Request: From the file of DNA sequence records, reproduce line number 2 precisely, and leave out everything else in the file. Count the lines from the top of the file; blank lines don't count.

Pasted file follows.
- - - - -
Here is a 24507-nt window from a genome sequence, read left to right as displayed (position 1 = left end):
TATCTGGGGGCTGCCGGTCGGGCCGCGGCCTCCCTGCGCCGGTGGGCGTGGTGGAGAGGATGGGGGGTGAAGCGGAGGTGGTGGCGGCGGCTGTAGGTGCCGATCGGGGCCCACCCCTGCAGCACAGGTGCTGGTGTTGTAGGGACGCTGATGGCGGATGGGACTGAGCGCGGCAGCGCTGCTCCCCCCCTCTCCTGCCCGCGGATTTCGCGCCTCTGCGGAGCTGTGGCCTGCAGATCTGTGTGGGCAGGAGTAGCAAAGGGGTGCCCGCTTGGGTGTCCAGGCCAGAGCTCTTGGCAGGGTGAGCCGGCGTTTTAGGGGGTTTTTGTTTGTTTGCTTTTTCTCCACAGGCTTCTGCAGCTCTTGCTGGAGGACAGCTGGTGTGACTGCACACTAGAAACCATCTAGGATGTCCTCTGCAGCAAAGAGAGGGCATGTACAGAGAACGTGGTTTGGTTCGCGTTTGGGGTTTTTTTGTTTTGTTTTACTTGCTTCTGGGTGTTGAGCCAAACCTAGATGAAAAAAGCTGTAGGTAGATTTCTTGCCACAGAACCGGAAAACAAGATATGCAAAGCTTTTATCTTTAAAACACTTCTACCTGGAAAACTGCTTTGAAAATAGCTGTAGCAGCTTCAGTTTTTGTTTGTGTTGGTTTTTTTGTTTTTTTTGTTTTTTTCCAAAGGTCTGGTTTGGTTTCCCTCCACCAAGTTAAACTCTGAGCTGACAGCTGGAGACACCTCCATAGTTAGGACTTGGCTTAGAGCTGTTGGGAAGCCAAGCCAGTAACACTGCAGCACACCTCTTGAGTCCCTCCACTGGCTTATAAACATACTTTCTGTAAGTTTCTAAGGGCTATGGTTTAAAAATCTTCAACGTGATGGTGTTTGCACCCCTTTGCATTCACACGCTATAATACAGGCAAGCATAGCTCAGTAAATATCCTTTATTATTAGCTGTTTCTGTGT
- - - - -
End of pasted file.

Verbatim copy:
TATCTGGGGGCTGCCGGTCGGGCCGCGGCCTCCCTGCGCCGGTGGGCGTGGTGGAGAGGATGGGGGGTGAAGCGGAGGTGGTGGCGGCGGCTGTAGGTGCCGATCGGGGCCCACCCCTGCAGCACAGGTGCTGGTGTTGTAGGGACGCTGATGGCGGATGGGACTGAGCGCGGCAGCGCTGCTCCCCCCCTCTCCTGCCCGCGGATTTCGCGCCTCTGCGGAGCTGTGGCCTGCAGATCTGTGTGGGCAGGAGTAGCAAAGGGGTGCCCGCTTGGGTGTCCAGGCCAGAGCTCTTGGCAGGGTGAGCCGGCGTTTTAGGGGGTTTTTGTTTGTTTGCTTTTTCTCCACAGGCTTCTGCAGCTCTTGCTGGAGGACAGCTGGTGTGACTGCACACTAGAAACCATCTAGGATGTCCTCTGCAGCAAAGAGAGGGCATGTACAGAGAACGTGGTTTGGTTCGCGTTTGGGGTTTTTTTGTTTTGTTTTACTTGCTTCTGGGTGTTGAGCCAAACCTAGATGAAAAAAGCTGTAGGTAGATTTCTTGCCACAGAACCGGAAAACAAGATATGCAAAGCTTTTATCTTTAAAACACTTCTACCTGGAAAACTGCTTTGAAAATAGCTGTAGCAGCTTCAGTTTTTGTTTGTGTTGGTTTTTTTGTTTTTTTTGTTTTTTTCCAAAGGTCTGGTTTGGTTTCCCTCCACCAAGTTAAACTCTGAGCTGACAGCTGGAGACACCTCCATAGTTAGGACTTGGCTTAGAGCTGTTGGGAAGCCAAGCCAGTAACACTGCAGCACACCTCTTGAGTCCCTCCACTGGCTTATAAACATACTTTCTGTAAGTTTCTAAGGGCTATGGTTTAAAAATCTTCAACGTGATGGTGTTTGCACCCCTTTGCATTCACACGCTATAATACAGGCAAGCATAGCTCAGTAAATATCCTTTATTATTAGCTGTTTCTGTGT